Kent’s Police and Crime Commissioner, Matthew Scott, has secured nearly £380,000 to introduce innovative rehabilitation programmes for perpetrators of domestic abuse and stalking cases.

Incidents of domestic abuse and stalking have both increased during the pandemic and these new interventions are aimed at changing behaviour and stopping those responsible committing such crimes in the future.

This approach, which will be delivered in conjunction with Interventions Alliance, Kent Police and Lookahead, will support the safeguarding of victims, who will be kept informed of their abuser’s progress through a specialist link worker.

Kent’s OPCC successfully bid for £378,967 funding from the Home Office and will contribute an additional £178,000 to provide tailored behavioural change programmes for perpetrators.

The money will commission a series of one-to-one interventions for up to 80 perpetrators, 40 who committed domestic abuse and 40 who committed stalking offences. These will last between 10 and 12 weeks and aim to provide lasting behavioural change.

There will also be group work sessions for known perpetrators, delivered by Interventions Alliance, who already provide rehabilitation services for the National Probation Service.

The funding will be available immediately and will be in place until the end of July 2022.

Most serious crimes in our society

The Police and Crime Commissioner, Matthew Scott said: “These are some of the most serious crimes in our society, so I am pleased to be working with the Government on this innovative programme. This will seek to address the behaviour of the perpetrators of domestic abuse and stalking. With funding from the Government and my Office, it will enable us to deal with the root causes of the offending and try to prevent further cases in the future. With cases continuing to rise, I believe the experience of Interventions Alliance will make a real difference.”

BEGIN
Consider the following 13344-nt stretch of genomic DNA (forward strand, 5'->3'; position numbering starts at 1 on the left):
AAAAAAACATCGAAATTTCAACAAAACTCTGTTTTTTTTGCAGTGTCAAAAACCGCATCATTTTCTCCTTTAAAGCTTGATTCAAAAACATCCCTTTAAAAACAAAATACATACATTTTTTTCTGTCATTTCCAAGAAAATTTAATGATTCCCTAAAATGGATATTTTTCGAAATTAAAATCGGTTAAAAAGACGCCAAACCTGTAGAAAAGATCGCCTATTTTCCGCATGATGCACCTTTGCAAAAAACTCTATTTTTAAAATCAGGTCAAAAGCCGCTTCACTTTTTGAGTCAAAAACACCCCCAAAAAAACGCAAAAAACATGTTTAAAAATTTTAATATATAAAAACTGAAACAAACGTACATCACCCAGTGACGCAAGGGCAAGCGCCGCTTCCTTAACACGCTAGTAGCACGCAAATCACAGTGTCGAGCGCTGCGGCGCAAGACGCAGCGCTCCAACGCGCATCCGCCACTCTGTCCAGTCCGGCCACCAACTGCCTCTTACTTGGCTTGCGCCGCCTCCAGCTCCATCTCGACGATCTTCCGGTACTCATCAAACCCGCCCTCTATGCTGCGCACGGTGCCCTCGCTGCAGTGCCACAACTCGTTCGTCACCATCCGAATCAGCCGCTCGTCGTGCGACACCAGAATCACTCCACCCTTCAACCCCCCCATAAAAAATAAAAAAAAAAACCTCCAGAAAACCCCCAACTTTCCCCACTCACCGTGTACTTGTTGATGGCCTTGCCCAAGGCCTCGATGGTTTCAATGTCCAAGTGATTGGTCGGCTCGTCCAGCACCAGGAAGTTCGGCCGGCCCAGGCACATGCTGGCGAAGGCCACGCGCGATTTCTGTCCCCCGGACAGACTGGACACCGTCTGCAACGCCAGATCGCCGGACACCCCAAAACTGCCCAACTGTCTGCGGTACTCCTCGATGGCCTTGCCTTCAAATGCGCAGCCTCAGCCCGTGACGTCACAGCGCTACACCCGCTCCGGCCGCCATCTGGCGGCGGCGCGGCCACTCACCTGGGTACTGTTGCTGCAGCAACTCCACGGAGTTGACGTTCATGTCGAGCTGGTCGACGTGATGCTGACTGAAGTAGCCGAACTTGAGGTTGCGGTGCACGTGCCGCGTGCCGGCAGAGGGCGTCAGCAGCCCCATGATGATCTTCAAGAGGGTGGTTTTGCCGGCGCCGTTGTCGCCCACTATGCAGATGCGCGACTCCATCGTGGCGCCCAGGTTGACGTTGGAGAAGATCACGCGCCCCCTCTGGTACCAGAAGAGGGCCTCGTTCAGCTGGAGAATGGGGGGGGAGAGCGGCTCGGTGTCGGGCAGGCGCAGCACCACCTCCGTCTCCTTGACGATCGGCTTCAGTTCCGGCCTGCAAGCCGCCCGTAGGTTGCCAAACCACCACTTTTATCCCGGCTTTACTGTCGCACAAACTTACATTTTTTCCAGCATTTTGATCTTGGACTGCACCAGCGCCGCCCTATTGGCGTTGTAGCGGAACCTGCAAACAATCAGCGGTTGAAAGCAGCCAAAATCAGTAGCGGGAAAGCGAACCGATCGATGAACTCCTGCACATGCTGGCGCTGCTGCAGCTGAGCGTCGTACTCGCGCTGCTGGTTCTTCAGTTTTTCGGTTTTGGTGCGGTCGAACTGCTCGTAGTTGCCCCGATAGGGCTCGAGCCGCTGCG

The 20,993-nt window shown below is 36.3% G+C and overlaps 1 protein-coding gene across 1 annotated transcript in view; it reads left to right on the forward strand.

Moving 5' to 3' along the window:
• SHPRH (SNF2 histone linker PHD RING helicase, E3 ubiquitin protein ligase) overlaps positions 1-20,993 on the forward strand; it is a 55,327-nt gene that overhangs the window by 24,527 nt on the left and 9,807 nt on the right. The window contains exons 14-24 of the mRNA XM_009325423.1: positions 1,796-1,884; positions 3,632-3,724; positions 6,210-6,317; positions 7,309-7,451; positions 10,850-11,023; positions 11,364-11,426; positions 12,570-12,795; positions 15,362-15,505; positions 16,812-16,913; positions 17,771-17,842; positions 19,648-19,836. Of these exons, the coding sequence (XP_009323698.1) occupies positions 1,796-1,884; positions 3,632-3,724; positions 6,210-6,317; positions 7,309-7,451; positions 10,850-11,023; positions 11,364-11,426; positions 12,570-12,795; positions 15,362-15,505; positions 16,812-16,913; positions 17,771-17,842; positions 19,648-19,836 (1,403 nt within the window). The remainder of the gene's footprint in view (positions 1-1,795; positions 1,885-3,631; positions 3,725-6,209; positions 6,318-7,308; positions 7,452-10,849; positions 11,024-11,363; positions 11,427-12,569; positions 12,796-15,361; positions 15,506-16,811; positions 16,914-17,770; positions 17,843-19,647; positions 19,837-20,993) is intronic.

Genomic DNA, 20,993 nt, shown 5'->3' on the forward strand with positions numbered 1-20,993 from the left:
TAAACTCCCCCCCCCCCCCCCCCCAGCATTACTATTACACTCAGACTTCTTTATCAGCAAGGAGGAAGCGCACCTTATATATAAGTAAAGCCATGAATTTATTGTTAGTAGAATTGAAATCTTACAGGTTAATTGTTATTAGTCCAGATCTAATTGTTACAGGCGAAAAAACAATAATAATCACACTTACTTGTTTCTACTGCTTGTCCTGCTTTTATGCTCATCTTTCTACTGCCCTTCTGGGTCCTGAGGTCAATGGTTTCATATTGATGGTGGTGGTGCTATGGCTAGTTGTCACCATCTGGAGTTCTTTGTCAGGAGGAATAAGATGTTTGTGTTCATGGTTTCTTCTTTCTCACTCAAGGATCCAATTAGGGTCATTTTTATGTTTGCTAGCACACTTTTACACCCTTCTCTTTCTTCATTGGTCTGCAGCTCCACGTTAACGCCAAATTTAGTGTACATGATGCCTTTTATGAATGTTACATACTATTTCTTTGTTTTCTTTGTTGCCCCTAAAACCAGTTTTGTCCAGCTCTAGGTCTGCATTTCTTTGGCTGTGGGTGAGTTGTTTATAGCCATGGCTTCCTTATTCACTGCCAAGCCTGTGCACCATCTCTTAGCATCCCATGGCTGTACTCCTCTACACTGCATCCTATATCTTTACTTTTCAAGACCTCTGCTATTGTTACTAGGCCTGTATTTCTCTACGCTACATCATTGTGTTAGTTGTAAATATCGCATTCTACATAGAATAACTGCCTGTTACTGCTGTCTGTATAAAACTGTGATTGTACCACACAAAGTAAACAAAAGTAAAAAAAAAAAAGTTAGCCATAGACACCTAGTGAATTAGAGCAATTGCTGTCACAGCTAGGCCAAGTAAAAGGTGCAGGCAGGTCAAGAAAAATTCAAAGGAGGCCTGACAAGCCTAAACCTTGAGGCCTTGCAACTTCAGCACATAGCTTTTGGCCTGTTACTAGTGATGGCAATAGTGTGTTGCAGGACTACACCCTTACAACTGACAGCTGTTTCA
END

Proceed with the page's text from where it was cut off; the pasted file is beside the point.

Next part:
Suki Binning, the Executive Director of Justice and Social Care with Interventions Alliance said: “The Compulsive and Obsessive Behaviour Intervention (COBI) is the first of its kind in the UK. It is an important, necessary behaviour change initiative from Interventions Alliance, targeted at stalkers. And our Healthy Relationships programme, targeted at domestic abuse perpetrators, uses cognitive behavioural therapy to enable perpetrators to have better relationships and reduce the risk to current or future victims. We’re proud to be working in partnership with the Kent Police and Crime Commissioner’s office, Kent Police, the Home Office and the survivor service Look Ahead to deliver these necessary programmes.”

Lookahead will provide the specialist liaison worker to support victims. Their domestic abuse lead Yvette Hazleden said: “Look Ahead is very pleased to work with our partners on this vital intervention programme. Changing perpetrators’ behaviour is an important way to keep victims safe. We are employing a dedicated Link Worker who will liaise with victims whose partners are taking part in the scheme to ensure its success. The victim’s safety is at the heart of our work and this programme is a very welcome addition to the range of domestic abuse services that Look Ahead offer in the county.”

By Ed

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